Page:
Recent Comments

    Auto: Choosing Size in Hybrid Crossovers

    By Philip Ruth

    How much vehicle do you need? It’s a good question to ask as the summer road-trip season begins, and the answer is ultimately very personalized.

    If you’re looking at luxury crossovers, such as this week’s compact NX 300h and midsized RX 450h, then chances are you’d appreciate the utility aspect at least as much as the elevated driving position and typically chic styling. Maybe you’d then want to maximize that with a midsize.

    Or maybe you’d prefer a compact if you park in San Francisco, or have a tight garage space. Maybe you’d simply prefer a lower car payment and higher gas mileage.

    These two from Lexus have the last point covered—they’re both hybrids, and there’s not a lot of difference in their fuel use. Both are rated 30 mpg highway in their 2016 front-wheel drive forms, and adding all-wheel drive drops that figure on the RX to 28 mpg. Note that you’ll spend more at the pump with the RX, because it demands premium grade.

    Lexus NX 450h

    Lexus NX 300h

    Gas-powered crossovers have shown the widest gap in terms of reaching their EPA numbers, particularly as my press cars climbed San Francisco’s hills. But the trip computers in both the RX and NX hybrids usually displayed 25 mpg and above, whereas some non-hybrid compact crossovers had dipped to 15 mpg.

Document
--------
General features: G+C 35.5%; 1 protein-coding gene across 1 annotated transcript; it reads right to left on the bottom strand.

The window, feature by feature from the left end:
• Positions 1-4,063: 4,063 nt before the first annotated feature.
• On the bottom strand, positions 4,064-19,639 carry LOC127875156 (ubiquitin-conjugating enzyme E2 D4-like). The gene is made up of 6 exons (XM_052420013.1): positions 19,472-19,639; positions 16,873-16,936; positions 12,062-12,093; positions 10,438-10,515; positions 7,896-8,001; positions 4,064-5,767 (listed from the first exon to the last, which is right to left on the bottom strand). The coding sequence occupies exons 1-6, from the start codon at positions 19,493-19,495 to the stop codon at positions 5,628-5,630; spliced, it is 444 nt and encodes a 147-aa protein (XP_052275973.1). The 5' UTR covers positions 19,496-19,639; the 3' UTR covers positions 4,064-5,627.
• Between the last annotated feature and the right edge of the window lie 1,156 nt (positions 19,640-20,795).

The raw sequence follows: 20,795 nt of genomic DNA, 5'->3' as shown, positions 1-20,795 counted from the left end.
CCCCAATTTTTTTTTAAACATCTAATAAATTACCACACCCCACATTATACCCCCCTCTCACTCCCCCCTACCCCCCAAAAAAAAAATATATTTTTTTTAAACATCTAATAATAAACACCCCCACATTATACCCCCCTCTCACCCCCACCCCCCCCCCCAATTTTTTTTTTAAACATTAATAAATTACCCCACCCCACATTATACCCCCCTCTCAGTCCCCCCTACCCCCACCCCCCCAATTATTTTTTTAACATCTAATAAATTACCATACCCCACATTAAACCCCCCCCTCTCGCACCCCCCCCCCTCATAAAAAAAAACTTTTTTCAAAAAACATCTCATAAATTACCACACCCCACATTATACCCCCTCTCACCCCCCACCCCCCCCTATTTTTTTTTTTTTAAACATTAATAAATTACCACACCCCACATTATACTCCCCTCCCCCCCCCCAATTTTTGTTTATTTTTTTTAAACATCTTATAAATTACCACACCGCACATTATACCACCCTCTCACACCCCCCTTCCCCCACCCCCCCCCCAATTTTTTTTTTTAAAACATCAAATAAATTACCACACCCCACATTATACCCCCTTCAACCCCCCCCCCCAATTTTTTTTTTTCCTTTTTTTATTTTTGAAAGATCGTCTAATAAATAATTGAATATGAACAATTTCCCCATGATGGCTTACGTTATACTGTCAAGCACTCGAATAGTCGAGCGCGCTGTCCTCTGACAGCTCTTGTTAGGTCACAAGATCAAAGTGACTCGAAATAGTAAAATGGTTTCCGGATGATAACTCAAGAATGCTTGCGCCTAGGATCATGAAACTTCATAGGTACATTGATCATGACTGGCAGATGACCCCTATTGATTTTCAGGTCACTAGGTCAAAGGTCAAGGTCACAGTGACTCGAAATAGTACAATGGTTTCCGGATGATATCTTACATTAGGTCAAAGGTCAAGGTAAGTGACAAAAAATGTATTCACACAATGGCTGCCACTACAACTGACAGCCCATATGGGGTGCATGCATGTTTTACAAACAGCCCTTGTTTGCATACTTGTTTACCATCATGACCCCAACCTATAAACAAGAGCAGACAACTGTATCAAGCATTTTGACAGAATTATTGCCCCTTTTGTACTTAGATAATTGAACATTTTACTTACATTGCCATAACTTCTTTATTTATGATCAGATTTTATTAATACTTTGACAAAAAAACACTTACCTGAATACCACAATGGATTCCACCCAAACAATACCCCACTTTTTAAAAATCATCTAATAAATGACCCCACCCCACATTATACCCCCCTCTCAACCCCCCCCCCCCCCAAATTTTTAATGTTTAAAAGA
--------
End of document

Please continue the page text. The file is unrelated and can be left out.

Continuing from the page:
Hybrids aren’t known for performance, and both the NX and RX hybrids offer a mixed bag of responses, depending on which part of the gas-electric spectrum they’re engaging. The NX can feel lazy when pressed, while the RX feels lighter on its feet, which is remarkable, given its claimed 4,740-pound curb weight. The NX isn’t far off—it weighs more than two tons, making “compact” a relative term. Over the road, the NX’s poundage seems to register more than the RX’s.

    Inside, the NX and RX evince different vibes. The NX aims for youthful and sporty, while the RX is more settled and classy. The NX’s angled center stack enhances its techie appeal, though the plastics seem more Toyota than Lexus. The richer RX has no such discrepancy, and it rewards its occupants with broad contours and supple textures.

    Both crossovers are plenty useful, but the NX packs in more volume for its size. While the NX is just over 10 inches shorter than the RX, its cargo room gives up little to its bigger brother. The RX’s 55.9-cubic-feet total cargo capacity is just 2.2 cubic feet greater than the NX’s.

    Styling brings the NX and RX closer together. They both have pointed examples of the now-signature Lexus grille, which can be described either as an hourglass or an angry alien, depending on your perspective. The RX is unique in offering an F Sport package, which gives the crossover a more serious look while adding handling upgrades.

    Then it comes down to prices, with the RX 450h adding about thirteen grand to a comparable NX 300h. Both have their appeal, but if were me, I’d spend the extra for an RX.

    Philip Ruth is a Castro-based automotive photojournalist and consultant at www.gaycarguy.com. Check out his automotive staging service at www.carstaging.com